Ethos of rugged independence in Appalachia spurs neighbors to turn to neighbors
Local residents in Gatlinburg, Tenn. have been buoyed by the legions of volunteers who have descended on the place with their good intentions and growling circular saws.
—Americans have always been generous givers. It was evident in the nearly $2 billion they donated to victims of the 2004 tsunami in Southeast Asia. It was even more striking a year later when more than two-thirds of all US households gave money to hurricane-related causes – most notably the $5.3 billion that went to residents of New Orleans after truculent hurricane Katrina.
This is to say nothing of the countless volunteers who showed up, claw hammers in hand, to begin the long resurrection of America’s beloved capital of bohemia.
American generosity has been on display recently in the corrugated hills of Appalachia, too. Hundreds of volunteers and millions of dollars have poured into Gatlinburg, Tenn., and surrounding towns in the wake of last November’s devastating fire, which killed 14 people and destroyed more than 2,100 homes.
Part of this response reflects that charitable impulse that arises after almost any natural disaster. But part of it reflects something different: As correspondent Doug Struck points out in this week’s cover story, there is an ethos of rugged independence that permeates Appalachia, which spurs neighbors to turn to neighbors rather than relying on government agencies for help.
Gatlinburg has a long way to go to fully revive. The area is a tourist hub and gateway to Great Smoky Mountains National Park. A lot of visitors stayed away in the first few months after the fire, though they have come back since then. Many homes remain to be rebuilt. Some residents have left permanently rather than starting over. Government red tape is a frustration with many of those erecting new houses, as it is in every post-disaster redevelopment effort.
Yet local residents have been buoyed by the legions of volunteers who have descended on the place with their good intentions and growling circular saws. Doug was impressed, too. A frequent contributor to the Monitor, he has been a national and foreign correspondent for The Washington Post and The Baltimore Sun. In his more than three decades as a journalist, he has covered stories in all 50 states and in six countries.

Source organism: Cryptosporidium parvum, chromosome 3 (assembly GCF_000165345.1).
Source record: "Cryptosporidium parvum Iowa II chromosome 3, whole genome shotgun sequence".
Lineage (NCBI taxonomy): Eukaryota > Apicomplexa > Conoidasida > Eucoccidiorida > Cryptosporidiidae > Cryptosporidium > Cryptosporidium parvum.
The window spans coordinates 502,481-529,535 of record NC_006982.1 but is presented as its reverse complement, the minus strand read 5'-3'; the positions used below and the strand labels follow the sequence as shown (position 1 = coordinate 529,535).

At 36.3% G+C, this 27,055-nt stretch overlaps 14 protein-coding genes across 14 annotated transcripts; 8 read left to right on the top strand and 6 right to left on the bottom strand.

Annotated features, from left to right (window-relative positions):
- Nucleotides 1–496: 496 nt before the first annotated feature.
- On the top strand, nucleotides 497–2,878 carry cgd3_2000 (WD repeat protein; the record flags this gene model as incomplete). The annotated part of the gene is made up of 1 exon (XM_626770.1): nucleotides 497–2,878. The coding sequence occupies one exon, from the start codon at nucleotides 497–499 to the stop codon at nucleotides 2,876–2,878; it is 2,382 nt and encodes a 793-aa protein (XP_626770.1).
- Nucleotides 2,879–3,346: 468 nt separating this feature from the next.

What struck him in Gatlinburg was the empathy people felt for their neighbors and how committed they were to helping them. He tells the story of one woman who watched on that night as the fire, in the orange distance, moved relentlessly through her neighborhood. She was sure it had consumed her house. She found out later it had leapt over her home and she felt ... sorry. Sorry that her neighbors had lost their houses. “Why did the fire spare mine?” she asked Doug, tearing up seven months after the blaze.
Doug was also impressed with the modesty of the volunteers, who toiled long after the national news reporters had left with their cameras. One of them, Kat Humlicek, deflected accolades for the work she was doing, insisting it was she who was inspired by “the abundance of generosity” she found in the community.
Similarly, Jim Bailey, a volunteer from Knoxville, Tenn., kidded gently with a crew of retired men as they raised the wall of a home. As Doug describes the scene, they were “perfectly content in the simple reward of helping someone else.”